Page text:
Absolutely. But it depends too since you can eat at different times for different purposes.
By far the most common reason to think about changing when you eat is to lose weight, and time of day does matter to an extent.
Remember that to lose weight you have to focus on your body’s insulin sensitivity and that means NOT eating or grazing throughout the day, but eating all of your food within a shorter period of time. They say that a 6 hour compressed window is adequate.
That means eating all of your calories in 2 meals a day, say during lunch and dinner, instead of 3.
The science is now saying that the best time to do this is actually in the morning, between 6 and noon. So you’d eat all your day’s food during breakfast and lunch with the reason being that we are more insulin sensitive in the morning and can process our food better, especially our carbs.
So that’s the answer … BUT … it’s also highly impractical for most people so the likelihood of anyone sticking to that for any length of time is low.
And besides, eating your calories later on in the day (12-6pm) instead of earlier on doesn’t make that much of a difference when you’re trying to lose weight. The benefits are small or even negligible. It’s kind of like when your aunt May insists on driving 45 minutes out of the way (and back) to save 5 bucks. She may have saved money but won’t be buying a mansion anytime soon.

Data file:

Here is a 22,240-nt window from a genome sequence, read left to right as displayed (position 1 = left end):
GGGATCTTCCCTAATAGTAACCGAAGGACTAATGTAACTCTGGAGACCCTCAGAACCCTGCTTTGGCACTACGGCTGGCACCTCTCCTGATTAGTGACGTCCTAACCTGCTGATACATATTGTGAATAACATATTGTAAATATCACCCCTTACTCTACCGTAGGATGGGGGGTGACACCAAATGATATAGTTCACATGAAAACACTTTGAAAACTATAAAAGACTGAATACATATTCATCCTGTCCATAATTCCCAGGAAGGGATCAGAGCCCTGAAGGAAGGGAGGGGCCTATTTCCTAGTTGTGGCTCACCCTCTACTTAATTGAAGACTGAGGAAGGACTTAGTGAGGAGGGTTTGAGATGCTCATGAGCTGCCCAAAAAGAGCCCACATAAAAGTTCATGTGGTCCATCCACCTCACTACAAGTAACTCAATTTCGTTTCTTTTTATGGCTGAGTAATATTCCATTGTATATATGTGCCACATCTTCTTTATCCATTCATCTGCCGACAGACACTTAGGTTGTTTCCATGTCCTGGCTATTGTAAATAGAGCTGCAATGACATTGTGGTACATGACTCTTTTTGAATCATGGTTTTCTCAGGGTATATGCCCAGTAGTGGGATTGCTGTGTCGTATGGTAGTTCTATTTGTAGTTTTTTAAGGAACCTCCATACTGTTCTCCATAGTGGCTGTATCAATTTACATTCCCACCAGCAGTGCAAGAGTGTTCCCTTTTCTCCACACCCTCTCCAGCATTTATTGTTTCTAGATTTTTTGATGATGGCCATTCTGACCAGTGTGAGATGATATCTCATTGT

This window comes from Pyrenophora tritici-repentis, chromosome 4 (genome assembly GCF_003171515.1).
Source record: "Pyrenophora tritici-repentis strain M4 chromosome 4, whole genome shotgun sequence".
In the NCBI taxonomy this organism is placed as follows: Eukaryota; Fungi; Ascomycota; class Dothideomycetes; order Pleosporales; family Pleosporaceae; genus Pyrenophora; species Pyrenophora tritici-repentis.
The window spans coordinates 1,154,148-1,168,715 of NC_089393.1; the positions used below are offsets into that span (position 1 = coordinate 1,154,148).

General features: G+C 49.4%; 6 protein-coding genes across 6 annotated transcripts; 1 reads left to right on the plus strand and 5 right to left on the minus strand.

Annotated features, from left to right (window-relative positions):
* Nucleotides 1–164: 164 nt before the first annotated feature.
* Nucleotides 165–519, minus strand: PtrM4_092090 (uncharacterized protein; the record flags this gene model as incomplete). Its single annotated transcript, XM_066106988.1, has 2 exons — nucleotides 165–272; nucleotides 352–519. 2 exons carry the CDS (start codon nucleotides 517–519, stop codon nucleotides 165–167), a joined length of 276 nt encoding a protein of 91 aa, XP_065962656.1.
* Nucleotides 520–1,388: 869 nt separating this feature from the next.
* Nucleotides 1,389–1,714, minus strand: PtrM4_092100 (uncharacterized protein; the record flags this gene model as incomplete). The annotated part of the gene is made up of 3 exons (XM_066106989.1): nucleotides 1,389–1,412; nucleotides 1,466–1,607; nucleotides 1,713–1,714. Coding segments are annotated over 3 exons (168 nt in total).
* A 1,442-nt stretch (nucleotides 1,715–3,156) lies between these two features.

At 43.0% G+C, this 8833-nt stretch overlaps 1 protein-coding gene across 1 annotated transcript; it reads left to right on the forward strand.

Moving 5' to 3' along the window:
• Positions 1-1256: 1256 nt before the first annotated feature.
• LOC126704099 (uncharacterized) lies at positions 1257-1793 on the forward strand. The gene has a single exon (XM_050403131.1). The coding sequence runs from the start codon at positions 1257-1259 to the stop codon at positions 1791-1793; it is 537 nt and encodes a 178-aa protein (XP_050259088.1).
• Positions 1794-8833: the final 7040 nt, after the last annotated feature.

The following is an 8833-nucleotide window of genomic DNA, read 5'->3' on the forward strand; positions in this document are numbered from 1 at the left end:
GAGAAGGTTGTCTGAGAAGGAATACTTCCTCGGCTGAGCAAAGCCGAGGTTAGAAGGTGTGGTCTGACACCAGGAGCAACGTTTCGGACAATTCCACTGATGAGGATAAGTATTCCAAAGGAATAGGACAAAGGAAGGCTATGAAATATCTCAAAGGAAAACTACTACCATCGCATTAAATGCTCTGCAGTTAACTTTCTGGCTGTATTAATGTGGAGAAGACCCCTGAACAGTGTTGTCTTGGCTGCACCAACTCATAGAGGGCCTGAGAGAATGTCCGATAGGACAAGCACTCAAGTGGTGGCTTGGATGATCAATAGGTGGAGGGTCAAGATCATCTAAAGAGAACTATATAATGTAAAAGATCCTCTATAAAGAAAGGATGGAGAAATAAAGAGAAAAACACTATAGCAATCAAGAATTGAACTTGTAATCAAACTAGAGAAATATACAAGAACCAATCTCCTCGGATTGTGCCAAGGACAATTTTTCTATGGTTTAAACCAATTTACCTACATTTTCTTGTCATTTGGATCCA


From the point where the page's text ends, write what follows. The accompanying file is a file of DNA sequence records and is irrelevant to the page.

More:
So when it comes to losing weight, time of day doesn’t matter as much as how much time of the day does eating take place.
ENERGY & HEALTH
It used to be said that breakfast was the most important meal of the day until the lie was exposed.
Now it may not be the most important, but when it comes to your health it seems that it is “optimal” to eat all of your food during the earlier part of the day. In part for the insulin sensitivity reason above and also because it’s better for us to sleep on an empty stomach. With less food to digest we sleep deeply and with less interruptions.
However … some people have a difficult time sleeping on an empty stomach feeling wide awake and full of energy. And speaking of, the time of day we eat affects how energetic we feel too.
Most people prefer to eat lighter during the day so that they have the energy to carry out all of the tasks they have ahead of them and then eat a larger dinner, when they are ready to slow down and unwind. Drifting off to sleep is much easier this way and so it wouldn’t be worth it to re-arrange their whole routine, losing yards to gain a foot.
THE SOCIAL ASPECT
On top of health and weight loss, there is another side to this and that is spending time with people.
Again we are more likely to sit down together at the table and eat after the day is done. And though we can’t measure the impact on our health of that tradition scientifically, we do know that it does us a lot of good.
Eating together and talking helps to regulate anxiety, allows us to connect more, reinforces the idea of our importance (we get a place at the table and we get to be heard), helps us eat better and digest better too. In other words, eating socially is a BIG DEAL and bestows many benefits that are not worth discarding just to gain an advantage in some other area.
So when asking if the time of day matters when eating, the answer is that it depends on what’s good for you.